Fred started sailing one design with the Schock 35 fleet in 2002. This was a great experience. The Schock 35 Fleet is very well organized. They have an excellent set of class rules. They have put on racing clinics where Dave Ullman, or some other expert, would spend the morning teaching us how to race better, then in the afternoon he would come on our boats and show us how to improve. Other presentations included how to create a racing program, with a panel of National Champions. And at the end of a days racing, all the boats would tie up together, with beer and munchies on the dock. While this was a fun social event, the best skippers would share their knowledge with all of us who were at the bottom of the fleet and had much to learn. It quickly became clear that even those at the back of the Schock 35 Fleet were really good racers. Fred was asked to be Class president in 2004. As President of the Schock 35 Class, Fred wanted to promote the fleet. So, among other things, he wrote a book titled "Performance Sailing" and started teaching Performance Sailing seminars in yacht clubs from Santa Barbara to San Diego. These seminars were well received with attendance as high as 235 sailors. These seminars brought together some of the best sailors in the world in a format that would allow us mere humans to learn some tricks and techniques to help us be better racers. It was clear our sport of sailboat racing needed better educational opportunities.
One of the great lessons Fred learned, was the difference between being a good racer, and a good seaman. While sailing handicap races such as PHRF, Fred, and many others, thought him to be a good racer. But once Fred started racing one-design, and learned a myriad of subtleties associated with top of the fleet racing, Fred realized that before he started racing in the Schock 35 fleet, he really wasn't a good racer, he was just a very good seaman. He was able to sail a boat anywhere in the world, in any weather; but he was not yet expert at the subtleties that make the difference between 19th and 1st is a very competitive one design fleet. As with many things, becoming an "expert" racer is not a destination, but a journey. Anyone who has raced is on the road to becoming a better racer. Every time you sail around the race course, you learn something. And every time you compete against those who are better sailors, you learn more. Eventually, with study and practice, you find yourself at the top of your fleet, competing with the best. Then you start looking for the next, more competitive fleet. You are on the road to becoming an expert racer. Just remember to have fun in the process.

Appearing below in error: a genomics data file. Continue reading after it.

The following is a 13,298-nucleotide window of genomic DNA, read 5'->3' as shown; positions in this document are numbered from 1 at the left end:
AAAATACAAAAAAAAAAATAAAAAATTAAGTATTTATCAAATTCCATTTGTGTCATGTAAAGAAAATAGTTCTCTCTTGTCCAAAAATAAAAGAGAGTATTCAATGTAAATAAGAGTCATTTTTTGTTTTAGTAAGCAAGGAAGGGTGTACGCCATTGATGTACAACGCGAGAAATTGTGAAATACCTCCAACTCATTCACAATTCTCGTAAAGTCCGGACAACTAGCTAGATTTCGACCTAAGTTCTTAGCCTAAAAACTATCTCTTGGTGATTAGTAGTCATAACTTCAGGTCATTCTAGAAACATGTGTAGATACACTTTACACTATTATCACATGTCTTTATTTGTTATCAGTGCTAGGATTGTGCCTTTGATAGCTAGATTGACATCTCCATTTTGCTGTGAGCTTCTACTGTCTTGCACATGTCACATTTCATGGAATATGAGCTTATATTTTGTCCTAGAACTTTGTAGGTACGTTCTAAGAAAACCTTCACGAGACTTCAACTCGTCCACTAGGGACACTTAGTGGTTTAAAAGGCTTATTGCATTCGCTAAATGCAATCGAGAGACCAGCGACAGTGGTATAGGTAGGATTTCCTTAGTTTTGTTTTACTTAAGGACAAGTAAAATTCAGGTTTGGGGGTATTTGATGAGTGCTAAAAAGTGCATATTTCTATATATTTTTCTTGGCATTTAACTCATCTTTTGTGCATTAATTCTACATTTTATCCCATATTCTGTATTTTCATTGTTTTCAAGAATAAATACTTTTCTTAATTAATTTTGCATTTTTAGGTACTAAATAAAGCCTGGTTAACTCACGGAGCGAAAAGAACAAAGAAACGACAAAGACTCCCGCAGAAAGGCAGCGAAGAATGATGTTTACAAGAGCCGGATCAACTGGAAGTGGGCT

This program is open to anyone who is or wants to be involved in sailboat racing, and provides education, training and certification for both race crew and skippers, experienced or new to racing. We are looking for boat owners who need crew, or just want to raise their skill level; and crew of any experience level who desire to improve or get involved. Any existing team can participate in our training sessions, and any unattached crew will be made available to boat owners on our list. If you own a boat think you might need crew, you should sign up.
Sign up and get on our email list. You will be made aware of our training sessions, and where possible, we will give you crew referrals. We hope to see you out on the water.
Fill in this form and click the submit button, and we will add you to our schedule email list. We will then send you scheduling information regarding our free classes so you can participate if you choose.